It is a very interesting place that I find myself. During my senior year of high school, I did what practically every other senior in high school did: decided whether or not to go to college. And since I wanted a good job with a good salary that involved more than flipping burgers, I without thinking said yes. Oh, how I wish I had known then what I know now.
For the last nine and a half years I have known beyond the shadow of the inkling of a doubt (that’s even more stringent than just a shadow of a doubt) that I wanted to be involved in full time Christian ministry. There just is no question in my mind. There wasn’t any then. There hasn’t been any in the last nine years. And there isn’t any now. So, I did what I thought any aspiring minister would do: I went to a Christian college and got a degree in Bible. And it was FABULOUS. I absolutely loved college. I finished in three and a half years, a little early. But it was good timing for me. And I don’t think I’d trade those three and a half years for anything.
During those years, I became enthralled with my professors. And I decided I wanted to be just like them: have a Ph.D. so that I could teach in a college or seminary that was located in a small town where I could also be a bivocational staff person. Most of my professors did something like that (at least some of the time), and I wanted my ministry to be like theirs. So I did what they told me to do: I went to seminary, with the expectation that I would move from seminary to a Ph.D. program. They even told me to go somewhere that would solidify my grounding and then follow that in a doctoral program that had a name I wanted (whatever it might be). Which I still think is great advice.
Anyway, so I did that. But seminary wasn’t exactly all that I thought it would be. For one, it was pretty repetitive with what I had done in undergrad. Believe me, there weren’t that many others who set in the eight-week intensive two-mini-mester Greek classes that passed the time in class by doing their homework for the week (like six weeks’ worth or something), then spending the rest of their time reading magazines and grading Hebrew. Yes, Hebrew. In a Greek class that was killing others. And don’t take that as a sign of my intelligence. I had just already had 18 hours of Greek as an undergrad.
And the rest of seminary kind of went that way. All it all, it was a pretty disappointing experience. Don’t get me wrong, I’m glad I went. But by the time I finished, and especially now with a couple of years of reflection, I’m not so sure that a professor is my career of choice. Don’t know what my professors would think of that, but, hey, it’s my life. And I think my time would be much better spent with the people, by serving in a church, than in arguing the finer points of inflection of the Greek article in a certain context with other theologians. (Don’t ask if you don’t know. Just know that I CAN do it, and I DO have an appreciation for the need for it. I’m just convinced that it is not for me.)
So now I’m out of seminary. I’ve done everything that I know of to do. I even served on staff at a church – both in college and at another church in seminary. I worked in a hospital for a summer (since much of a minister’s time is spent in hospital visits). I spent a summer as a missionary. I’ve taken all the right classes, crossed every “T” and dotted every “i”.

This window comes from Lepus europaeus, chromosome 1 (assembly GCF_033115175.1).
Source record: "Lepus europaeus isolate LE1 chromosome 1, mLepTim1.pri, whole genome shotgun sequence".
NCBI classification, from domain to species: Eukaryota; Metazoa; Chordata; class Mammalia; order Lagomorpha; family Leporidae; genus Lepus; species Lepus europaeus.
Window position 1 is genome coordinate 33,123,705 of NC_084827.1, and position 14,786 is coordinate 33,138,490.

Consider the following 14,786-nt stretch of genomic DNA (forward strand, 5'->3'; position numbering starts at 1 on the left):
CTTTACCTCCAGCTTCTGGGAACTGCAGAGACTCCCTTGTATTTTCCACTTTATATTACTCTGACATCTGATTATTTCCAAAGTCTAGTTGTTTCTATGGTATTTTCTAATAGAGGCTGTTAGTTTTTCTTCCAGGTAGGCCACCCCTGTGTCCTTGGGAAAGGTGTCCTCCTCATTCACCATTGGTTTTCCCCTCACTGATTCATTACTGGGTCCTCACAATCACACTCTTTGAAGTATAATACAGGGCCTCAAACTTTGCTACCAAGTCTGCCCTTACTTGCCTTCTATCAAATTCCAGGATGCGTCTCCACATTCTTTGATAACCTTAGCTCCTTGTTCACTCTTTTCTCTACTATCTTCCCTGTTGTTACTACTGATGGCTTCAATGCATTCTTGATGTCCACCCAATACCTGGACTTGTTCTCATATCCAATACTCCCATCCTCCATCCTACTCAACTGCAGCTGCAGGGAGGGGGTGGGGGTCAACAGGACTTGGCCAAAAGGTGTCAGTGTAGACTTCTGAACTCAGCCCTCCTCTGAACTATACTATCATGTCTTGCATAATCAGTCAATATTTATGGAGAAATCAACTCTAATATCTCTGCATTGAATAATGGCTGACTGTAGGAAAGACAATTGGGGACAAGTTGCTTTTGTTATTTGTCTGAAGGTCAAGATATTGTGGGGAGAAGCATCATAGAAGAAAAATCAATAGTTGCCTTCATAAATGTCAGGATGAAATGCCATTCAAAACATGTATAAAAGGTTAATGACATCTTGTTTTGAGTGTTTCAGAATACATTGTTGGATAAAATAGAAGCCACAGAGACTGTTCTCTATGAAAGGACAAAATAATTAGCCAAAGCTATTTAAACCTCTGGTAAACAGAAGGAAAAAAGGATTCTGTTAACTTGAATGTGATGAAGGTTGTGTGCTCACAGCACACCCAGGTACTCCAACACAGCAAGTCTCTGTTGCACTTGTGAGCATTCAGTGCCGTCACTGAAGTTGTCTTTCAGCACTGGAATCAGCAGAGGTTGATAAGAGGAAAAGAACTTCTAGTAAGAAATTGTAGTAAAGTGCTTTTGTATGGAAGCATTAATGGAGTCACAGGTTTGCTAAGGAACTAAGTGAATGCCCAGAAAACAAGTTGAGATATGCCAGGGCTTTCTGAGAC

So I find it a cross between funny and really disturbing when church committees look at me and, in all honesty, worry that I am too educated. That’s right TOO educated. And it hasn’t been just a committee here or there. It’s been every committee I’ve talked to. And, if you are wondering, I’ve talked to several, and I’m still looking. Here I am, a reasonably intelligent guy who has done nothing but pursue what he thinks would help him in ministry – the one thing in all of the universe that he wants to do, and I cannot get a job in ministry for anything I could offer. Because I’m too educated. I don’t have the right experience. I’ve been a music minister, but I don’t have a music degree. I have a great educational background, but I have only been a music minister (for something like education or pastor position).
So I sat today and watched a good friend of mine get ordained. (Well, I did more than sit – I played the piano and led the music for the service.) And I wondered if that would ever happen to me. If a church would ever look at me, who has no desire greater than serving the church, and say, “We recognize God working in your life. Serve Him here with us.” (I feel the need to clarify this, there are churches abundant who are willing to let me serve – I’m in one now – but a worker is worthy of his or her wages, and none of these churches can do that for one reason or another.)
300 resumes on (and I don’t think that is an exaggeration, though I haven’t exactly kept count), I begin to seriously doubt. And I don’t have anything in my background that would help me do anything else, even if I had the desire to do it. I’m an intelligent guy with a 3.85 GPA in a master’s degree, and all that anyone sees me good for (in a full time position) is basic data entry or flipping burgers.
So I resonate with the story I linked to above, linked to here again. It is five reasons to not go to college. Two years after finishing my masters degree, neither of my degrees has done me a bit of good. Maybe I should have just apprenticed with a carpenter. I hear that’s a good profession.